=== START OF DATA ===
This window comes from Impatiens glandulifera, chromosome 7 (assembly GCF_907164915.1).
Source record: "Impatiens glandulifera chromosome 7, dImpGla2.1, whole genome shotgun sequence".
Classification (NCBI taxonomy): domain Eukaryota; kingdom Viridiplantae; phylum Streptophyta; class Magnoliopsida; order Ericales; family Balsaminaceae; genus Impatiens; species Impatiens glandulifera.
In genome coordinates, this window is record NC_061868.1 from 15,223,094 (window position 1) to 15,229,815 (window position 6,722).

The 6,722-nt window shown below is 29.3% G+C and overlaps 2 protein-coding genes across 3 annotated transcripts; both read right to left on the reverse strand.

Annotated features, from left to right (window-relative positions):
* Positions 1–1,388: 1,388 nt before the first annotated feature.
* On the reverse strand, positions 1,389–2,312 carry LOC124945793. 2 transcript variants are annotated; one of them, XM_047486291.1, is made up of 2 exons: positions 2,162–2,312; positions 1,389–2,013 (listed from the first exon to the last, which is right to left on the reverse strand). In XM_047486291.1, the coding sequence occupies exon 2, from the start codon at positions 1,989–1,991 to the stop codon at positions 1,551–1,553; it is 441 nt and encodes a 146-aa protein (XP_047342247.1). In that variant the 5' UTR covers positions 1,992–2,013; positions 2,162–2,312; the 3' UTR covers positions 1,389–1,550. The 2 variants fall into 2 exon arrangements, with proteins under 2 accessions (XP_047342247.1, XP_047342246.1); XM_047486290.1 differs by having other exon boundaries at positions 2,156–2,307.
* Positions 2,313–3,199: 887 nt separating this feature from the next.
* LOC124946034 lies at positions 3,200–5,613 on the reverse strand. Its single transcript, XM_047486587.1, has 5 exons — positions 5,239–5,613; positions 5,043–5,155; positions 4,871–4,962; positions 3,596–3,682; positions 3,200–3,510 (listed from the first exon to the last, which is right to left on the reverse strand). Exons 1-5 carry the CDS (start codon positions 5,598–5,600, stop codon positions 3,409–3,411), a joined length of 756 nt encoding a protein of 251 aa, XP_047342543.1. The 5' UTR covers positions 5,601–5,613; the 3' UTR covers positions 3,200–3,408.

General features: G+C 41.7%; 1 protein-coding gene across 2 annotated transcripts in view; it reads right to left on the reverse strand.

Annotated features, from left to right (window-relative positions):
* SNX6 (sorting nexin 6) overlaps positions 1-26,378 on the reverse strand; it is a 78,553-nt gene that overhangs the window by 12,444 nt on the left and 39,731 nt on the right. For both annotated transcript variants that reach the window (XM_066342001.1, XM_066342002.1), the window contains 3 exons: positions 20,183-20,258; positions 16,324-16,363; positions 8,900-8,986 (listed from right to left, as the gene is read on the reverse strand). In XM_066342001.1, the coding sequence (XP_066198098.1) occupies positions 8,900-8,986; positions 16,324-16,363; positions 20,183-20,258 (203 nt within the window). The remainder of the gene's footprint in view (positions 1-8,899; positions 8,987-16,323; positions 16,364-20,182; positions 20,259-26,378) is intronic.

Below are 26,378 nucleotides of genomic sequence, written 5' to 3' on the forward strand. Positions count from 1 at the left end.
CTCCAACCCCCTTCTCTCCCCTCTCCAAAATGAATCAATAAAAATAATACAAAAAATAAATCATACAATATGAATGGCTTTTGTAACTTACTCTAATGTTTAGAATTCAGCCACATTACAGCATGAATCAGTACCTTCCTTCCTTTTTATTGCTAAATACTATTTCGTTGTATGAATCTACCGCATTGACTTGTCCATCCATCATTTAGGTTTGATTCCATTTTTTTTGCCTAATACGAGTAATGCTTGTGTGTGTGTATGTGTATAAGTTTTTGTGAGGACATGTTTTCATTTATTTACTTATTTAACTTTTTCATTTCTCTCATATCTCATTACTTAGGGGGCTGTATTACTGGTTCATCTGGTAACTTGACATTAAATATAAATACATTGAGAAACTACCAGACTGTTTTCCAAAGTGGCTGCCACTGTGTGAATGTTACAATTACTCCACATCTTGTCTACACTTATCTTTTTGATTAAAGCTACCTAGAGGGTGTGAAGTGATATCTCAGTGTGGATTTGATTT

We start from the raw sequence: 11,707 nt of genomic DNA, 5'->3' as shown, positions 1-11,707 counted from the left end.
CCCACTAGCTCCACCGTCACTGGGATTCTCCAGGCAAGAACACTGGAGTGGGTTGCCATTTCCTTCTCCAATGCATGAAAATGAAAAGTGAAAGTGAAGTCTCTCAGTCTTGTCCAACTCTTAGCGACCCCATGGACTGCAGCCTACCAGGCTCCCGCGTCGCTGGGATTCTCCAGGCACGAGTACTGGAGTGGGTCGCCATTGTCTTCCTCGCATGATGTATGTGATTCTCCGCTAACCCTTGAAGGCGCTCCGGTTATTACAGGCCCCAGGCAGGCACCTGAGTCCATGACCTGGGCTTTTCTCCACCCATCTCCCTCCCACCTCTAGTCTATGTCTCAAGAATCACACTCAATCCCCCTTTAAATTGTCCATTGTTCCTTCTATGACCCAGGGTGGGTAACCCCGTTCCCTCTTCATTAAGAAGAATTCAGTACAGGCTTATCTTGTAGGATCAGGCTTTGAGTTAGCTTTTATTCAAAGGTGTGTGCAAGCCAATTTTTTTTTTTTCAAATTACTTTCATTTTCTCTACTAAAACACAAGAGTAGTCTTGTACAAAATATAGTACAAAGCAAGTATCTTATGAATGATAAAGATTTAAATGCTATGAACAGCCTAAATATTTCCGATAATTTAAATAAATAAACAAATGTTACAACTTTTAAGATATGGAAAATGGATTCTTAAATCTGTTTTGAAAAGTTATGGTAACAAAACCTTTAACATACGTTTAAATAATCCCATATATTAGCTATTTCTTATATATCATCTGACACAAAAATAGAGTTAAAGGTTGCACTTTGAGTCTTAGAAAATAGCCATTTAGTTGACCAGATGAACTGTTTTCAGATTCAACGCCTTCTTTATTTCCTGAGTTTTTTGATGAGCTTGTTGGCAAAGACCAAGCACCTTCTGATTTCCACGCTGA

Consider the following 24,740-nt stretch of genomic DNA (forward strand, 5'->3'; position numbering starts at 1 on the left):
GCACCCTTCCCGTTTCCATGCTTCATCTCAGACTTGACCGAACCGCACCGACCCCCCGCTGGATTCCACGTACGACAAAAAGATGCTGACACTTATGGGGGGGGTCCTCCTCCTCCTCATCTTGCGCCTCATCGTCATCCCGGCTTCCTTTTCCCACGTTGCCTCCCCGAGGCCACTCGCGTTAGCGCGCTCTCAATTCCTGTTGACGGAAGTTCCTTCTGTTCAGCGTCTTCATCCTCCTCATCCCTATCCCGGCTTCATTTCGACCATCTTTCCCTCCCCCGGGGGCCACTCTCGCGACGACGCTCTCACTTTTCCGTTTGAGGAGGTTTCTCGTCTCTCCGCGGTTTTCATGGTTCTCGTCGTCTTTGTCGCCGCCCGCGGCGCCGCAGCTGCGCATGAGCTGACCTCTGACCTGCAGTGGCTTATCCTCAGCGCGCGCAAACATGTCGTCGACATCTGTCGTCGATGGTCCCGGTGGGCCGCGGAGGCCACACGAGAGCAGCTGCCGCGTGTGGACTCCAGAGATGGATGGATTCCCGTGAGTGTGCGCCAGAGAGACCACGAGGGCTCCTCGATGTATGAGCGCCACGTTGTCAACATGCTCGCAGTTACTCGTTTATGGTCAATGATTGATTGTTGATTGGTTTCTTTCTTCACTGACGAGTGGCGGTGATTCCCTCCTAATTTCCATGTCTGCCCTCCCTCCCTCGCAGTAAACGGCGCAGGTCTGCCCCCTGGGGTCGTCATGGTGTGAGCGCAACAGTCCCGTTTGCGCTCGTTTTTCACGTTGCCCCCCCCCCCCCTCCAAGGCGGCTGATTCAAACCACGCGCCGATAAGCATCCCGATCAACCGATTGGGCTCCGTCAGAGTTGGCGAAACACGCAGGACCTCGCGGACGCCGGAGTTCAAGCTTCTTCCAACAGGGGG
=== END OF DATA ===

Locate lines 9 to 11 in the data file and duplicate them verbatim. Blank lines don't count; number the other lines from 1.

* Positions 2,313–3,199: 887 nt separating this feature from the next.
* LOC124946034 lies at positions 3,200–5,613 on the reverse strand. Its single transcript, XM_047486587.1, has 5 exons — positions 5,239–5,613; positions 5,043–5,155; positions 4,871–4,962; positions 3,596–3,682; positions 3,200–3,510 (listed from the first exon to the last, which is right to left on the reverse strand). Exons 1-5 carry the CDS (start codon positions 5,598–5,600, stop codon positions 3,409–3,411), a joined length of 756 nt encoding a protein of 251 aa, XP_047342543.1. The 5' UTR covers positions 5,601–5,613; the 3' UTR covers positions 3,200–3,408.

General features: G+C 41.7%; 1 protein-coding gene across 2 annotated transcripts in view; it reads right to left on the reverse strand.